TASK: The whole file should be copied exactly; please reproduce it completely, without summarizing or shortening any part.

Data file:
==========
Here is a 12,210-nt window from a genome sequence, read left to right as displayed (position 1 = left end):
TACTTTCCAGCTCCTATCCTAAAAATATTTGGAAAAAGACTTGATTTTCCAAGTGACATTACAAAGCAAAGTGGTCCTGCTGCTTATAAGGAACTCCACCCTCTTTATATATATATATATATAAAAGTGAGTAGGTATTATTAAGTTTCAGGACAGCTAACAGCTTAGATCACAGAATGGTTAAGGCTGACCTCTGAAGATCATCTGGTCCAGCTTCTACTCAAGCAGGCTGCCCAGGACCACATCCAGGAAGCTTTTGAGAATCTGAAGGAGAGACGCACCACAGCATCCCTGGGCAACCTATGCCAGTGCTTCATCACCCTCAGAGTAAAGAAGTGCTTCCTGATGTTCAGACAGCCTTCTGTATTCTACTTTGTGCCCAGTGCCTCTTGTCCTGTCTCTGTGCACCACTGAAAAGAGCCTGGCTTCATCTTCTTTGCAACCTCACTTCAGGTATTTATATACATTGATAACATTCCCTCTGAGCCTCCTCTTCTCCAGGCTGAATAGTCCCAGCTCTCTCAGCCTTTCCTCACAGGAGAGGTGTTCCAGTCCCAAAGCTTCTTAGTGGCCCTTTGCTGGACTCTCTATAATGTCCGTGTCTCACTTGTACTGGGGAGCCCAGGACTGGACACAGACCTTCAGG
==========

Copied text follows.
Here is a 12,210-nt window from a genome sequence, read left to right as displayed (position 1 = left end):
TACTTTCCAGCTCCTATCCTAAAAATATTTGGAAAAAGACTTGATTTTCCAAGTGACATTACAAAGCAAAGTGGTCCTGCTGCTTATAAGGAACTCCACCCTCTTTATATATATATATATATAAAAGTGAGTAGGTATTATTAAGTTTCAGGACAGCTAACAGCTTAGATCACAGAATGGTTAAGGCTGACCTCTGAAGATCATCTGGTCCAGCTTCTACTCAAGCAGGCTGCCCAGGACCACATCCAGGAAGCTTTTGAGAATCTGAAGGAGAGACGCACCACAGCATCCCTGGGCAACCTATGCCAGTGCTTCATCACCCTCAGAGTAAAGAAGTGCTTCCTGATGTTCAGACAGCCTTCTGTATTCTACTTTGTGCCCAGTGCCTCTTGTCCTGTCTCTGTGCACCACTGAAAAGAGCCTGGCTTCATCTTCTTTGCAACCTCACTTCAGGTATTTATATACATTGATAACATTCCCTCTGAGCCTCCTCTTCTCCAGGCTGAATAGTCCCAGCTCTCTCAGCCTTTCCTCACAGGAGAGGTGTTCCAGTCCCAAAGCTTCTTAGTGGCCCTTTGCTGGACTCTCTATAATGTCCGTGTCTCACTTGTACTGGGGAGCCCAGGACTGGACACAGACCTTCAGG